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Posts Tagged ‘mac’

MobileMe 60 day trial – part 2

July 15, 2008 Leave a comment

Part 1 detailed the initial setup of a MobileMe 60 day trial, and the issues I encountered with logging into the web account. The update at the end of part 1 explained that syncing had become more consistent with contacts, calendar items and bookmarks syncing across my hackintosh, macbook and iTouch. The problem with speed delays has now been explained, with several sites detailing Apple support document TS1155, ‘MobileMe Push: About automatic syncing’. From the article:

Selecting Automatic in Mac OS X allows your computer to immediately sync and update when there are any changes on the MobileMe servers.  Those changes can come from your iPhone, iPod touch, the MobileMe website, or another computer.  Changes made on your computer will be synced to the MobileMe “cloud” once every 15 minutes (or every hour in Mac OS X 10.4.11). Read more…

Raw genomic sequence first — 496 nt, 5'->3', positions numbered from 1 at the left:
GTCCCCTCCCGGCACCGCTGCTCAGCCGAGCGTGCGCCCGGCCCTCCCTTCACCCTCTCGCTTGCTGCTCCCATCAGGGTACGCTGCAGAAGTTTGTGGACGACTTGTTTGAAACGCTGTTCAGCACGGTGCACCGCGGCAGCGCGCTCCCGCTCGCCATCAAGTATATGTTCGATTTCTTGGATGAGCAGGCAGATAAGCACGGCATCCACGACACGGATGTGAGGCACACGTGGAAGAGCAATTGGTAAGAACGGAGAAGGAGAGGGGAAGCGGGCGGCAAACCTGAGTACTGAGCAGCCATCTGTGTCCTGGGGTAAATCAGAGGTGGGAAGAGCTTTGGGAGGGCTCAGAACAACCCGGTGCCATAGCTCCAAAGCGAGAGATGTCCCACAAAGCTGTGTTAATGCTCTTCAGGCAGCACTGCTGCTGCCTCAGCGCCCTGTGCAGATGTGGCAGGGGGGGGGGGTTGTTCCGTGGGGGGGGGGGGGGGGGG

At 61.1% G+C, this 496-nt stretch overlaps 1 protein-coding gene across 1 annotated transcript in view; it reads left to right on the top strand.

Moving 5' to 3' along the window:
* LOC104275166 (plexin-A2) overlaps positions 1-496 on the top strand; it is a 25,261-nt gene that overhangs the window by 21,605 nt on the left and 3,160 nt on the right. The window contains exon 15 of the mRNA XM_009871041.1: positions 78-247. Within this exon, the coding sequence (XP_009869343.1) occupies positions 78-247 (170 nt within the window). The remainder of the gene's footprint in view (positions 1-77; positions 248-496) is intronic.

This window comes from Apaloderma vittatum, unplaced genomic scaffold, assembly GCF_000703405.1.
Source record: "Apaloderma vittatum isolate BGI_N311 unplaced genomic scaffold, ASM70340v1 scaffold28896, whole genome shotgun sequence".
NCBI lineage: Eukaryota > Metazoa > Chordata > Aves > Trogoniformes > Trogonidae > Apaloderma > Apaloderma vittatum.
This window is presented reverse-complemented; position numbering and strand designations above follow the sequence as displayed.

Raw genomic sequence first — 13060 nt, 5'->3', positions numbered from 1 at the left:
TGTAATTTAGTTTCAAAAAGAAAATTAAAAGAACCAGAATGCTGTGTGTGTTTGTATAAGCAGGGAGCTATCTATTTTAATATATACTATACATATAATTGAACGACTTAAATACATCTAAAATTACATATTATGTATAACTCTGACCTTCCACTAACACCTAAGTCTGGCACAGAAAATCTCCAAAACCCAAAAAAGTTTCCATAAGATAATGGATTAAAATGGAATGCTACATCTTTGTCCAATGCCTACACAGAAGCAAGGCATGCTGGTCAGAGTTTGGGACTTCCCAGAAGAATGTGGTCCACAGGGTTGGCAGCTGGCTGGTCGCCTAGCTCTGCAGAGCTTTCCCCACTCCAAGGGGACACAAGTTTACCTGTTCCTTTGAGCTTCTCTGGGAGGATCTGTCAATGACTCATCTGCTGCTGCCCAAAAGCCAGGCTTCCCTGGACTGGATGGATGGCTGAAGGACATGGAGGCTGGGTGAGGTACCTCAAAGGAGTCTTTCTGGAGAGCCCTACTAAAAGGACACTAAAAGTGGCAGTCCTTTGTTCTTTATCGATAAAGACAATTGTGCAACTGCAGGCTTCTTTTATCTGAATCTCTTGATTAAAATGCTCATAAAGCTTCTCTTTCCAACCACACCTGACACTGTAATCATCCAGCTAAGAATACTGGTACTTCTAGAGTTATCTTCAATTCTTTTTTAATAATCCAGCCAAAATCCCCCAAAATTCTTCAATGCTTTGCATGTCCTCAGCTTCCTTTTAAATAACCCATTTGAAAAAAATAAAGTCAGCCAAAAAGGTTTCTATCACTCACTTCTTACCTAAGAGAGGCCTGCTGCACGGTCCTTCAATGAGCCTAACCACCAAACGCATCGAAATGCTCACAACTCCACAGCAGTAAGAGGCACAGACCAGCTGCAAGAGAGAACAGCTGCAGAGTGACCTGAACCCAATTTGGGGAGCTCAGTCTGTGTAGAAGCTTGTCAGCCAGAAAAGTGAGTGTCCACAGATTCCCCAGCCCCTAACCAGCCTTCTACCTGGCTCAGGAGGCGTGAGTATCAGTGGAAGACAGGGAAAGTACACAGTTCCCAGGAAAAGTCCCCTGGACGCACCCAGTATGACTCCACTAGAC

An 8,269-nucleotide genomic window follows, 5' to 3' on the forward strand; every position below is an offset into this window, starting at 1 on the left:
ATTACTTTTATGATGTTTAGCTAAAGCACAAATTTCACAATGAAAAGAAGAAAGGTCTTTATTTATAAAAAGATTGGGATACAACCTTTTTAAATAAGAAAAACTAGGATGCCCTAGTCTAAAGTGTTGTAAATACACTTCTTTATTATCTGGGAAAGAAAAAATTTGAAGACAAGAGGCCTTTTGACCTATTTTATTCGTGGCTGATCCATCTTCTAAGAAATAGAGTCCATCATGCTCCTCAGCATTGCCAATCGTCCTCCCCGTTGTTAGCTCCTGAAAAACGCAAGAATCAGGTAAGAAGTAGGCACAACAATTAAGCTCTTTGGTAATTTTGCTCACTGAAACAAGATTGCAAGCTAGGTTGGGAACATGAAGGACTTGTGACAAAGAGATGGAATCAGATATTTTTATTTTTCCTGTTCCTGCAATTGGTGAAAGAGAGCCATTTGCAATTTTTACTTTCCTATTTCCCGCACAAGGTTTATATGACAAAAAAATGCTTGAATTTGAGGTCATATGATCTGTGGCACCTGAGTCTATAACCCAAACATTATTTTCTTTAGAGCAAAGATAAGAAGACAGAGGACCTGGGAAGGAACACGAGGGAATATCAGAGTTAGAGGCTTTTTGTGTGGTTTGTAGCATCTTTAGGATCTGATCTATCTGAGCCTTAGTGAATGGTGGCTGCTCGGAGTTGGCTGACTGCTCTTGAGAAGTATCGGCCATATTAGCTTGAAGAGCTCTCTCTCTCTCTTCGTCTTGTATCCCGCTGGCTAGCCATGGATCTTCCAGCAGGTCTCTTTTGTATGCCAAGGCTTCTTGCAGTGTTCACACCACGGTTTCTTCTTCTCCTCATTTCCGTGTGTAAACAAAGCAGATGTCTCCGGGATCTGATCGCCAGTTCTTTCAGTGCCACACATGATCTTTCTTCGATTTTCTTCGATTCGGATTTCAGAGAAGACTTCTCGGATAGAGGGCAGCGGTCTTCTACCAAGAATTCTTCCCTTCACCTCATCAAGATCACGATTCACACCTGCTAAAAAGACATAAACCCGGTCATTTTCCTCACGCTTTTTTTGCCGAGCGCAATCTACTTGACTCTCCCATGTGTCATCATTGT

MobileMe 60 day trial – part 1

July 13, 2008 8 comments

MobileMe offers many useful features for anyone with more than one computing device, and since I am using a hackintosh, macbook and iTouch it could solve all my synchronisation needs. A sixty day trial is available just like the now obsolete .Mac service. I signed up to see how well it would work, specifically with my non-apple hardware. Read more…

The case of the suddenly appearing SMB shares

July 6, 2008 Leave a comment

Macs surprise me sometimes, and my hackintosh even more so. It could be a simple way of doing something that just makes sense, or something you would never believe was that easy because other operating systems make it so hard. Occationally something happens that I wasn’t expecting at all.

I just had one of the later. After much time spent searching for solutions to the missing SMB shares in my Mac’s network, they just appeared.

Read more…

10.5.4 released – hackintosh update

July 1, 2008 9 comments

10.5.4 has now been released and is currently running on my hackintosh. The final release is build 9E17, and comes with a new kernel v9.4. This probably means sleep won’t work until Kalyway or one of the other hackers releases a patched kernel (I haven’t had a chance to try sleep yet). Here’s the steps I took to get it installed. Read more…